|Mrs. Bishop “found the people a quiet, law-abiding peasantry, only anxious to reap the fruits of their labor in peace. A more thrifty, sober und industrious population could not be found.” – The article below from 1900, on “Chinese Characteristics,” showed that even the humblest of Chinese were well versed in their country’s manners and customs at the dawn of the 20th century. In 105 years’ time, the Chinese public was studying Western-etiquette in preparation for the Beijing Olympics. For more on the early 21st C. push by the Chinese to learn Western manners and etiquette, read the Etiquipedia post here|
Mrs. J. F. Bishop, F.R.G.S., the author of several works on the Far East, lectured at Exeter Hall, Strand, on “China and the Chinese.” Mrs. Bishop has traveled for two years, generally alone, through the most remote regions of the Celestial empire, without being molested. She found the people a quiet, law-abiding peasantry, only anxious to reap the fruits of their labor in peace. A more thrifty, sober und industrious population could not be found. In China, contracts with foreigners are always kept; Mrs. Bishop’s coolies and boatmen, although haggling much before making a bargain, never once failed to carry it out. This was largely due to the influence of the great guilds in which all sections of the people united, and which were admirably managed.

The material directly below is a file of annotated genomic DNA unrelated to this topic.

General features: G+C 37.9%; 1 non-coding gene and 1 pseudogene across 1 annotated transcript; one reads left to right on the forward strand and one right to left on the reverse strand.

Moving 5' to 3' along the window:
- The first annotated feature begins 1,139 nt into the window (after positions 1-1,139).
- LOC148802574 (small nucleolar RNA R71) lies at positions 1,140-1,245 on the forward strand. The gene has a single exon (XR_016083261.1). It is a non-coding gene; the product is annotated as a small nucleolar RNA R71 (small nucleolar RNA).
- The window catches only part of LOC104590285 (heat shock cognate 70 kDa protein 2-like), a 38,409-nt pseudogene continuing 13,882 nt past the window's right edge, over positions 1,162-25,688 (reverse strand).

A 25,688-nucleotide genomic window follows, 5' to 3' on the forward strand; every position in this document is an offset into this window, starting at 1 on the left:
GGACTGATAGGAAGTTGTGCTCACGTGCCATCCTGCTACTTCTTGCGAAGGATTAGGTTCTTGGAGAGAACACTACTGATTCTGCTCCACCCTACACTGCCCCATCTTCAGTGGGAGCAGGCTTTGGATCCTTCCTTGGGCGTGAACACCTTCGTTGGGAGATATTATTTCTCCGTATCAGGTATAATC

These guilds were most powerful in protecting their members, and even the throne would hesitate to provoke their opposition. The country was the most democratic in the world, learning being the one avenue to promotion. Chinese charities were remarkable. The educational charities, burial and clothing societies, winter soup kitchens, and the lifeboat service in the rapid rivers were most admirable. The Chinese were horrified at the want of reverence and politeness of foreigners, and at the familiarity of children to their parents. When they asked a foreigner, “What do you allow your parents?” and the reply was, “Nothing,” they looked on him almost as a reptile. Chinese etiquette was complex, and was a part of their religion, but it was right in the main, and they were alienated by what they thought the rudeness of the foreigner.
Some missionaries studied and carried out the native etiquette, but others, especially Americans, ignored it, and greatly shocked the people. Some American lady missionaries, by wearing birds or reptiles in their hats, and close-fitting dresses, which the Chinese regarded as contrary to propriety, caused the greatest offense. So complex was the etiquette of the Chinese that there were five rules to be observed in getting into a sedan chair, and once, when Mrs. Bishop forgot one of these, her bearers went and made sacrifices on her behalf at their own expense! —London News, 1900
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